NORAD Commander: Chinese Balloons That Entered US Under Trump Went ‘Undetected’

The US is recovering the debris of the balloon it shot down

The head of the North American Aerospace Defense Command (NORAD) claimed on Monday that Chinese balloons that entered US airspace during the Trump administration weren’t detected by the command, which is responsible for airspace protection of Canada and the continental United States.

“As NORAD commander, it’s my responsibility to detect threats to North America,” said Gen. Glen VanHerck, who also heads US Northern Command (NORTHCOM). “I will tell you that we did not detect those threats. And that’s a domain awareness gap that we have to figure out.”

During a briefing over the weekend, Pentagon officials said similar balloons entered US airspace three times during the Trump administration, a claim that was strongly denied by President Trump and his former top officials. But VanHerck and other US military officials insist it did happen and that the balloon activity was only “discovered” after Trump left office.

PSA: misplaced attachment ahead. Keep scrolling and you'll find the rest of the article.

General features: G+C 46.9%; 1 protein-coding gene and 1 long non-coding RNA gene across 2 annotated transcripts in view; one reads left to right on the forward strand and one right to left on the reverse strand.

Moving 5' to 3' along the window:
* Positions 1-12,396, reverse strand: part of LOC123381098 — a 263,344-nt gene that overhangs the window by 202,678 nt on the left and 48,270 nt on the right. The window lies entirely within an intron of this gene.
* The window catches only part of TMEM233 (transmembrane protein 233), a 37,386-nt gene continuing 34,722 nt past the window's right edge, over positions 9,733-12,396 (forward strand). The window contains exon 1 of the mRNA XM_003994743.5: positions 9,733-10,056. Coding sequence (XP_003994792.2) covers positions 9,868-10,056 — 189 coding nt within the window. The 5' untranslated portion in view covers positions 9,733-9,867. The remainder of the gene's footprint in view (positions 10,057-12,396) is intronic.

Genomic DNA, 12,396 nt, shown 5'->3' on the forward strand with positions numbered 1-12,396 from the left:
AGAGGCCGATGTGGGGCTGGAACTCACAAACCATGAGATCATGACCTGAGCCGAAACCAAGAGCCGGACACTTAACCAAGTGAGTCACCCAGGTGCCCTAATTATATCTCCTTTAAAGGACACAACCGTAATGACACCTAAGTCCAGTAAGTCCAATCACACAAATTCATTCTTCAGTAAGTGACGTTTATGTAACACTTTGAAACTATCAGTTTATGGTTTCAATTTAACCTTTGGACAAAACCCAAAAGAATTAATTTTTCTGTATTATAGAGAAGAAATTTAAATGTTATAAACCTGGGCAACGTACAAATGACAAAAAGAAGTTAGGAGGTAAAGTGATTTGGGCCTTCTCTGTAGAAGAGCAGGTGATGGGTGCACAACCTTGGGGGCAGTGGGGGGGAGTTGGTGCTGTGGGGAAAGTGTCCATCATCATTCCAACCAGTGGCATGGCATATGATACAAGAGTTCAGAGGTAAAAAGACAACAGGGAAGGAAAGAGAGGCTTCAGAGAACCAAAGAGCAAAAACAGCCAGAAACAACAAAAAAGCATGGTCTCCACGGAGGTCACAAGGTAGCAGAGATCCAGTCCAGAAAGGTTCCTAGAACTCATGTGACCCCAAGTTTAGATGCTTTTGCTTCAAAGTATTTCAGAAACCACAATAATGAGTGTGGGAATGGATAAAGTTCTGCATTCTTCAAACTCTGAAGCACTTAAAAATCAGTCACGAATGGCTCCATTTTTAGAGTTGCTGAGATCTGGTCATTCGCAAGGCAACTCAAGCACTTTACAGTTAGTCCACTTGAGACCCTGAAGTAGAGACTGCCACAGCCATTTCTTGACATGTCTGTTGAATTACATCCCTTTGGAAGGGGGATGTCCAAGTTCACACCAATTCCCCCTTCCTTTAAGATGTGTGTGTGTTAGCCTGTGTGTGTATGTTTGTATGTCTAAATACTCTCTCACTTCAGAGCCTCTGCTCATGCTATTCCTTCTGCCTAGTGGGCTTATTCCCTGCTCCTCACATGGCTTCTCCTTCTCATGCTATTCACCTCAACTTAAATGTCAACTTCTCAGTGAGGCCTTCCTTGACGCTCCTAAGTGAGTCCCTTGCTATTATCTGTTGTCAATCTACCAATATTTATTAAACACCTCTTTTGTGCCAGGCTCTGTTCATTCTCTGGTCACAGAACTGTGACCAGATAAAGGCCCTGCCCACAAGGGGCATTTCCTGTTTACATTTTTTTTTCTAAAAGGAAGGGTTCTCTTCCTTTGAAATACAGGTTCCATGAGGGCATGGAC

The US on Saturday shot down the alleged surveillance balloon, which Beijing insists is a weather balloon that only had a civilian purpose. The US is currently working to recover the balloon debris off the coast of South Carolina.

Chinese officials said they kept close communication with the US over the incident, but Secretary of State Antony Blinken still canceled his trip to China because of the balloon.

The balloon is not the first time surveillance aircraft or alleged surveillance aircraft sparked a diplomatic crisis between the US and China. On April 1, 2001, a US spy plane collided with a Chinese fighter jet off the coast of Hainan Island in the South China Sea. The American pilot had to land in Chinese territory, and the Chinese pilot went missing and is presumed dead.

Author: Dave DeCamp

Dave DeCamp is the news editor of, follow him on Twitter @decampdave.